This got their attention! Instantly, the buyers wanted to know how they could tell if one product was greener than another. This led to the creation of an elaborate scoring system and associated toolkit. Certainly, you will also want to ensure that you are paying a fair, living wage. Deciding what constitutes a living wage can be a knotty problem, however. Rejuvenation, a small period lighting manufacturer in Portland, Oregon, struggled with how to determine a living wage and how to fund paying it in a world of global competition. They found a regional research study on what constituted ‘fair pay’ but learned that what is adequate for a single adult living alone is different from that for a dual-income couple or parents with three children. This led them to learn more about their employees’ households. They used this information to determine a fair wage and then did what they could afford to provide that for their entry-level employees. Part of their strategy is to accelerate pay increases for the lowest grade positions faster than higher grades to close the gap.

Most organisations link their performance review systems to pay, so find ways to embed sustainability there as well. This can take some effort since the goals are often linked to job tasks. One of the barriers associated with implementing sustainability is that people can’t imagine what they should do differently. The solid waste division of the Washington Department of Ecology found that many people said ‘I just follow the regulations’ while others had no problem envisioning how to incorporate sustainability into their everyday work life.

To solve this problem, we helped them develop a process for guiding employees so they could integrate sustainability into their jobs. The department already had Job Alike Groups (JAGs) that were composed of people from across the state who did the same job. We designed a process similar to ‘backcasting’ where the JAGs examined their work process, identified their impacts, defined the sustainable future state and then worked backwards to identify what they would have to do differently in ten years, five years and one year as well as things they could change now. We trained people to facilitate these JAG meetings. The management JAG went through a slightly different process to determine how to support these efforts. This included a process linked to their performance review system. Employees were expected to bring ideas about how to change their work practices to the performance review discussion so that these new practices could be reflected in individual performance plans.

Reward programmes. Award/reward programmes and contests can be risky because the psychological effects of rewards on human behaviour are quite complex. (We recommend Punished by Rewards by Alfie Kohn for more on this.) Sometimes it’s just a matter of making sure there is something in it for the employee. Luper Brothers is an auto repair shop in Lewiston, Idaho. In the office, Luper Brothers’ employees recycle aluminium, cardboard, plastics, scrap iron and polystyrene. They realised that nagging wasn’t the best way to get employees to recycle. Instead, they developed an incentive programme that enabled employees, on their own time, to recover the more valuable metals and metal parts (copper, aluminium, bearings) from waste components and earn extra income by selling them.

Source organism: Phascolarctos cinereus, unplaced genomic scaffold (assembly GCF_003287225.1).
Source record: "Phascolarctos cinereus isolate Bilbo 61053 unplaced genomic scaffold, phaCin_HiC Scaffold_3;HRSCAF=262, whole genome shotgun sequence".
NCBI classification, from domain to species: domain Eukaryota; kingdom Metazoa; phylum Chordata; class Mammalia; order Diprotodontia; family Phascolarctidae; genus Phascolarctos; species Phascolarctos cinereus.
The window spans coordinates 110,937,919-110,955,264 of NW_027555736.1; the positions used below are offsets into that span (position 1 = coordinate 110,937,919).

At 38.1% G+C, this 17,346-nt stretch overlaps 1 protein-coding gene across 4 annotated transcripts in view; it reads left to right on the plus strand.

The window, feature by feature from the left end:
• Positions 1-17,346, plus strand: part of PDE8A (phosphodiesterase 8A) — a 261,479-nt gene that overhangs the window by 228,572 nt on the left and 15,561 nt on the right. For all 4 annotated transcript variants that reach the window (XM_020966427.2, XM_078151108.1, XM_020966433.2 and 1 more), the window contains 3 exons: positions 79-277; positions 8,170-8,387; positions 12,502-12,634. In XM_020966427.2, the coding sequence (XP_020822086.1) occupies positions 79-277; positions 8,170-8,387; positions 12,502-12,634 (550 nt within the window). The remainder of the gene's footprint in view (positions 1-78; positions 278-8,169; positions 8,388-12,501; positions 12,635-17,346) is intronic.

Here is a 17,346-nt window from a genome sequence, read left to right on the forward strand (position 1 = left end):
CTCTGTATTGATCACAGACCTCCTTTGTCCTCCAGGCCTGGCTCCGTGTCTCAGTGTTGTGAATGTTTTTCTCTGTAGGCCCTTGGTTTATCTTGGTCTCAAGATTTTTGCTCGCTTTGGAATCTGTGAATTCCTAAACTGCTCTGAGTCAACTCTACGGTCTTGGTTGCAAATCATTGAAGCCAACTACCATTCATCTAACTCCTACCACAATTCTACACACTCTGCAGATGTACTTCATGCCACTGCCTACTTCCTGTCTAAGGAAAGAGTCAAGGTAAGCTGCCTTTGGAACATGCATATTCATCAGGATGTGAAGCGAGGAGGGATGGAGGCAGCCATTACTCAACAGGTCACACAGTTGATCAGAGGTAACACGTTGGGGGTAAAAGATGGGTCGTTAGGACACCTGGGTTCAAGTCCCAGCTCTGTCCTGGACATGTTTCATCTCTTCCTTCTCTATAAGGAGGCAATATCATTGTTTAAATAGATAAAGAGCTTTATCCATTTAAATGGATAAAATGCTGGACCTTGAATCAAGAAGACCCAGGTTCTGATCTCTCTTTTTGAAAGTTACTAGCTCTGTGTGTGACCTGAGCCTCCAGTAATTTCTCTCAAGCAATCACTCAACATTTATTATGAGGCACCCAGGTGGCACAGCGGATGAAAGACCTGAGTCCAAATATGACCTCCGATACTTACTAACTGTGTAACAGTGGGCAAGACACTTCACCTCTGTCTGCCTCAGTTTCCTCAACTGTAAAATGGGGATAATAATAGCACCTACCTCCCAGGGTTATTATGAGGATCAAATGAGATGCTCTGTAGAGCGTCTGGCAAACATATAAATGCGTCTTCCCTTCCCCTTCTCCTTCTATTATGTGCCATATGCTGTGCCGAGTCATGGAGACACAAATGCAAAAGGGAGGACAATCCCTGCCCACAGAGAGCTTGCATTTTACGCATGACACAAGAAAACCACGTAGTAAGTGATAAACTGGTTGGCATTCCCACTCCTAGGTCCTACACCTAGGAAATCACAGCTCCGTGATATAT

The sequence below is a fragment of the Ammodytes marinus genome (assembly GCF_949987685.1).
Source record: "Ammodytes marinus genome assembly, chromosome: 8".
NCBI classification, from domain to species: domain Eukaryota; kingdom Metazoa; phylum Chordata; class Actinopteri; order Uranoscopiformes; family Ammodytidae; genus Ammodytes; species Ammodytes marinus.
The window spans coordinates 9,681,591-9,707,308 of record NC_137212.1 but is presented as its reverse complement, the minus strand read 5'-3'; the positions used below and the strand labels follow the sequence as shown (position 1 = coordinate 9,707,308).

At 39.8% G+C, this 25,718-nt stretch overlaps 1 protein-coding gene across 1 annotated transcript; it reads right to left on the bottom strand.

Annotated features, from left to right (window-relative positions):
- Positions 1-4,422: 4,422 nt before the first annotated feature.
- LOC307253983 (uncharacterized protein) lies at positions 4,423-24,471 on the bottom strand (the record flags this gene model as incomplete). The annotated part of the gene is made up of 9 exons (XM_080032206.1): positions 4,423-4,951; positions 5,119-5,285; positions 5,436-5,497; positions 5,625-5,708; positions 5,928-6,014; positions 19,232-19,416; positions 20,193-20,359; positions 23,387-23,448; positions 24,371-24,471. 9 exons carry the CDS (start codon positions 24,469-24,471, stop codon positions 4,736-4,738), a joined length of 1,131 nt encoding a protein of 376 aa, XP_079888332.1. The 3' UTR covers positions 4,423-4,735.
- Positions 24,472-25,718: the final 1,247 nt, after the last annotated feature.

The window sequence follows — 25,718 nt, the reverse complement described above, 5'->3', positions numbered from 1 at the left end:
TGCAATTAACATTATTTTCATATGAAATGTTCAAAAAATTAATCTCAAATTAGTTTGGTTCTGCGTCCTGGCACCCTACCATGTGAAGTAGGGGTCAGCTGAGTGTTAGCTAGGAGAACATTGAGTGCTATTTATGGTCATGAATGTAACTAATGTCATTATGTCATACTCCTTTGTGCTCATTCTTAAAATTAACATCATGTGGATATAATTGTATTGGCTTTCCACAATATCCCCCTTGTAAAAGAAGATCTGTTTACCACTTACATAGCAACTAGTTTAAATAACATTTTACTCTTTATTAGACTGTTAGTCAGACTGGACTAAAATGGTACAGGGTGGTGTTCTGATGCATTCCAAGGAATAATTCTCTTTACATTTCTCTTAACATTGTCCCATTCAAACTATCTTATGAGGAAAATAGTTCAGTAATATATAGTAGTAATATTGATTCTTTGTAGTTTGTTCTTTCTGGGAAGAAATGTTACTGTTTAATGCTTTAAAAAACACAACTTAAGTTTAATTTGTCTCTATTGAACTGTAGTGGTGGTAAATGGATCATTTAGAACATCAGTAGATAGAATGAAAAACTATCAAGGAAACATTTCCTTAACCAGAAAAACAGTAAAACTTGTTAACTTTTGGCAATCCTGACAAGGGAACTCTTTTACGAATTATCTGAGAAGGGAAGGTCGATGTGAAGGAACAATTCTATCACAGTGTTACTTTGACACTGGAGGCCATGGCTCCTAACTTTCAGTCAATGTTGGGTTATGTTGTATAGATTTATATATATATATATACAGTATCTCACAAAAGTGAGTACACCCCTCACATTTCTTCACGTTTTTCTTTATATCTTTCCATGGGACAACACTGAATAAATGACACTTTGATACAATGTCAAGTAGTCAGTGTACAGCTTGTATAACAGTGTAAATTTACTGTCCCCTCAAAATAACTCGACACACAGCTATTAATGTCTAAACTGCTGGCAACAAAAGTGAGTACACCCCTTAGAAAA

One of the most famous and effective reward programmes was run by Dow Chemical Company back in the 1980s to improve environmental performance. While the example is dated, there is a lot to learn from their success. In 1982, their Louisiana Division created a contest to find energy-saving projects with a high return on investment. In that first year, there were 27 winners, requiring capital investments of $1.7 million and an average return on investment (ROI) of 173 per cent. What was most surprising, violating the commonly held assumptions about diminishing returns, was that each year the employees found better and better projects yielding better ROIs. Many of these projects involved process improvements such that the productivity gains started to exceed the energy and environmental benefits. After ten years the programme was generating ideas that on average returned 300 percent! What was going on? Why didn’t they quickly exhaust the low-hanging fruit? We believe the employees got increasingly sophisticated in their ability to identify improvement opportunities.

Transportation-reduction programmes. Many HR departments operate programmes to reduce commuting impacts. These range from subsidising bus passes and coordinating car pools to encouraging telework. For service organisations, transportation may be a major source of environmental impact. For example, at SERA Architects in Portland, Oregon, their backcasting process revealed that commuting and travel were by far their biggest impacts, bigger by a factor of two over any other activity. At the time they began investigating travel issues, they were issuing each employee with the cash equivalent of a monthly bus pass.

Employees could do what they wanted with the cash, so drivers were using it for parking expenses. The firm didn’t feel that the policy really sent a strong enough message. When they crunched the numbers they discovered that 33 per cent of their staff were commuting alone in cars and that the travel subsidy the firm paid out to them came to enough to give every employee an extra two days’ paid holiday. SERA decide to revoke the payment to single occupancy commuters and gave every employee the extra two paid days of holiday. Now they ask each employee to submit a quarterly travel report. If an employee can demonstrate that he used alternative transportation to get to work at least 80 percent of the time, he is paid a quarterly bonus equal to the cost of a three-month bus pass.